Education Policy | Post Primary | Preschool | Primary | Tertiary | Search

 


Environmental science judged better than fair

August 26, 2014

MEDIA RELEASE

Environmental science judged better than fair

Students participating in the 2014 Canterbury-Westland Schools Science and Technology Fair presented their projects for judging on Sunday, with Environment Canterbury again sponsoring an award for those with an environmental theme relevant to the region.

This year the judges noted a continuing trend where there were fewer entries submitted that could be considered for the Environment Canterbury awards, but those that did qualify were extremely strong and well thought through.

Ben Wagstaff, a year 8 student from Ladbrooks School won the junior prize with his study The Ladbrooks’ Commute where he looked at the forms of transport used by his fellow students and the effect that had on the environment.

He says his school is in a rural area so thought the students would mostly travel by car, which proved to be correct. Ben’s calculations and research showed that from the 105 students and the several thousand kilometers they all travelled, there would be 1,182,240kg of CO2 emissions which would need 56,297 trees planted each year to neutralise its effects.

“I could’ve gone on for months with all the research if I’d wanted to,” says Ben, who determined that after all the barriers such as busy roads and financial constraints were taken into account, carpooling was his first suggested travel option to be kinder on the environment.

Second place in the junior division went to Moe Gath from Cobham Intermediate with his entry about developing a resetting trap for rats and mice to help prevent these predators attacking native wildlife. Third equal place was awarded to Sam Anderson and Sarah Lawrence both of Cobham Intermediate. Their respective entries were: Be bright – Use light and Engineering vs Ecology (a follow on to her award-winning study from last year).

Tim Logan, a year 9 student from Darfield High School, won the senior prize this year with his biodiversity themed study, “To graze or not to graze?” He looked at the McLeans Island grasslands and investigated the effects of grazing on the small native plants found there.

“My study showed that grazing is beneficial for these native species,” says Tim. “I also think it proves that farming and ecological conservation can be sustainable together.”

Furthering his investigations is a goal for Tim as well, saying he wants to continue on with similar study as he believes it has a huge importance to Canterbury and the rest of New Zealand.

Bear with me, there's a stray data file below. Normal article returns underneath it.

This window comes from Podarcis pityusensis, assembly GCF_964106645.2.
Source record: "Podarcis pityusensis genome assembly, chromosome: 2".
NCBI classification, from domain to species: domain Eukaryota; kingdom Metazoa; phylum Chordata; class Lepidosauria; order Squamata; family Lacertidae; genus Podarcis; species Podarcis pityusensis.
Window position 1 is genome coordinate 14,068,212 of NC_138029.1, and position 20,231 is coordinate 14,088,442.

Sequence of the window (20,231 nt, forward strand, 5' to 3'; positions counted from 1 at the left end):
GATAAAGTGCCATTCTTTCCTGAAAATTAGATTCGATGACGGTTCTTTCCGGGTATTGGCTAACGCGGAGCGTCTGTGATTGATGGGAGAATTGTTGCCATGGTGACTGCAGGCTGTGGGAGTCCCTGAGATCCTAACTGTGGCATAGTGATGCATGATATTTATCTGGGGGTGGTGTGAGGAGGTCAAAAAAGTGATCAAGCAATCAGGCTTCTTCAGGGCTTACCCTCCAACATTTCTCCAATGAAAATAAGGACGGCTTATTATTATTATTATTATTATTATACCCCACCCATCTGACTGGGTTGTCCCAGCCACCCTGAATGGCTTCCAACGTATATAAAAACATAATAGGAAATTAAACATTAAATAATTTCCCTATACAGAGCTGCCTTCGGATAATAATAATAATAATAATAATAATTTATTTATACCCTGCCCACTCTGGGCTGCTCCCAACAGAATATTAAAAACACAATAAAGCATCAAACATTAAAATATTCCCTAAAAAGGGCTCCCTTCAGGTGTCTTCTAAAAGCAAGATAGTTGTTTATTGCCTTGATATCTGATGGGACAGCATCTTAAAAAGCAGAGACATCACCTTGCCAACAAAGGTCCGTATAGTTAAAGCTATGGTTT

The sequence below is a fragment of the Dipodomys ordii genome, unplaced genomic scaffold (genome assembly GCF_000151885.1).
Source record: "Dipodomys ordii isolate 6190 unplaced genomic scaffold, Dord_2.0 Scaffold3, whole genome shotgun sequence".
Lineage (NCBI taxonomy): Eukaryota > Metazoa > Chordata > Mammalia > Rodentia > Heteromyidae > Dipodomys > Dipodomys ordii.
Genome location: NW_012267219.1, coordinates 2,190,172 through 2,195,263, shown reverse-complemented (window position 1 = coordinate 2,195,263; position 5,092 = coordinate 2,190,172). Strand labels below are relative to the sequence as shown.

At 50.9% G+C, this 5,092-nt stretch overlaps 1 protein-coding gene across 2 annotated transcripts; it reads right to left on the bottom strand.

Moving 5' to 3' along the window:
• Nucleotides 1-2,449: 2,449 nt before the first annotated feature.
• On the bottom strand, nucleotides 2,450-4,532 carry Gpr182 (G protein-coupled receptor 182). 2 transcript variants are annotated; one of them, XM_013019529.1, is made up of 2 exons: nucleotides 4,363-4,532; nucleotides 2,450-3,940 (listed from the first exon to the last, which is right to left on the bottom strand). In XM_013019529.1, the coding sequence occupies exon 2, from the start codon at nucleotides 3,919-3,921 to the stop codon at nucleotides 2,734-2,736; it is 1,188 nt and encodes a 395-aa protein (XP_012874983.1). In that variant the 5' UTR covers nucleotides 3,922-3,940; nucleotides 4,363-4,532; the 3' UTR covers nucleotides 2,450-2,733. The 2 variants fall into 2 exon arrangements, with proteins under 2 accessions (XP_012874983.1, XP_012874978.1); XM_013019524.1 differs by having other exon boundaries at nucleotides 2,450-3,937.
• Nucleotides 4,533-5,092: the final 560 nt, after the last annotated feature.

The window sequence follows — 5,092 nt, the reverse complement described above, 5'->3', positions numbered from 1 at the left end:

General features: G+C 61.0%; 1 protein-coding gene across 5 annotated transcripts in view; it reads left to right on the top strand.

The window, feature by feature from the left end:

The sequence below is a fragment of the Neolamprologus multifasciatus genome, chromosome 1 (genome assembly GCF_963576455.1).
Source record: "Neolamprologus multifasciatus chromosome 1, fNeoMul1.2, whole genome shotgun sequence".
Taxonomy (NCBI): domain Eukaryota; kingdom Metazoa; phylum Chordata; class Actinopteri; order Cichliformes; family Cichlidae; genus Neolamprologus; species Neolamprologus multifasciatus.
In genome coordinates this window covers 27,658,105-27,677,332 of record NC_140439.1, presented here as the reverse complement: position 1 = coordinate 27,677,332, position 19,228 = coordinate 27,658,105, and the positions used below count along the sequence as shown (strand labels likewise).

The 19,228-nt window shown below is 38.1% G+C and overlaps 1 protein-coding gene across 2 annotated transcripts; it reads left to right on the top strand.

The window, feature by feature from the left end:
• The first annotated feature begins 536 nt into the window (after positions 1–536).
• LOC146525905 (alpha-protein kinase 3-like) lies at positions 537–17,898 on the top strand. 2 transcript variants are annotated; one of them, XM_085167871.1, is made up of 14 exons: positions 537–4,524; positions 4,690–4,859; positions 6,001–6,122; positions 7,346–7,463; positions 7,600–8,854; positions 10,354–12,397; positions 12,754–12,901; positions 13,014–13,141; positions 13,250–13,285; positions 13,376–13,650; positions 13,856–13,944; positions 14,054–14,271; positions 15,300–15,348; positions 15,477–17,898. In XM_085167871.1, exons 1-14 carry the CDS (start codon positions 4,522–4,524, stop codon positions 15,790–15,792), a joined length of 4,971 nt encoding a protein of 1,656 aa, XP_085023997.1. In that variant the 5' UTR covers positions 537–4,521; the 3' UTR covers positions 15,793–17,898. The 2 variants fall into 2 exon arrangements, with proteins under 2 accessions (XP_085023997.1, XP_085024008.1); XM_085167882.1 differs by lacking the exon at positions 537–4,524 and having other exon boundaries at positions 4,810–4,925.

Lincoln High School’s Amy Burney with her entry The Natural Solution, which looked at the environmental benefits of using soap nuts as an alternative to regular detergents, placed second. Lorna Pairman and Thomas Hickford from Cashmere High School came third with their look into sources of urban water pollution, Do Cows pee on lampposts?

Environment Canterbury Commissioner David Caygill presented the prizes at the official prize giving on Sunday evening, with the two winners each receiving $400 for their work; five hundred dollars was also awarded to their school. The opportunity of work experience arranged by Environment Canterbury is also available to the senior winner.

ENDS

© Scoop Media

 
 
 
 
 
Culture Headlines | Health Headlines | Education Headlines

 

EPMU: Fourth Anniversary

Representatives of the Engineering, Printing and Manufacturing Union are proud to stand with the Pike River families to mark four years since 29 men lost their lives. More>>

ALSO:

'Kindara': Unusual Ginger Coloured Kiwi Chick Released To Taupo Creche

A cute little kiwi chick with an unusual ginger tinge to its feathers has just been released to Wairakei Golf & Sanctuary Kiwi Creche in Taupo after hatching at Rainbow Springs' Kiwi Encounter. More>>

Werewolf: The Complicatist : Bob Dylan Himself, And By Others

Bob Dylan is about to release a six CD version of the entire Basement Tapes sessions he recorded with the Band 40 years ago. To mark the occasion, I’ve rustled together some favourite cover versions of Dylan songs, and a few lesser-known tracks by the great man. More>>

ALSO:

Werewolf: Gone Girl : The Trouble With Amy

Philip Matthews: Three words to describe the David Fincher film Gone Girl: cynical, topical and ridiculous. Ridiculous isn’t a negative. More>>

ALSO:

11/11: Armistice Day Peace Vigils

On Armistice Day 2014, the second in the series of peace vigils that will take place three times each year during the World War One centenary will be held in Hokianga, Whangarei, Auckland, Tauranga, Otaki, Lower Hutt, Wellington and Takaka. More>>

ALSO:

Te Papa: Rick Ellis Appointed New Chief Executive

The Board and Chairman of the Museum of New Zealand Te Papa Tongarewa are pleased to announce the appointment of Rick Ellis as the new Chief Executive for the museum. More>>

Couture: New All Blacks Jersey Gets Team’s Seal Of Approval

More than two years in the making, adidas has today unveiled the most technologically-advanced and blackest All Blacks jersey ever, four days before the highly anticipated match against England. More>>

Get More From Scoop

 
 

LATEST HEADLINES

 
 
 
 
Education
Search Scoop  
 
 
Powered by Vodafone
NZ independent news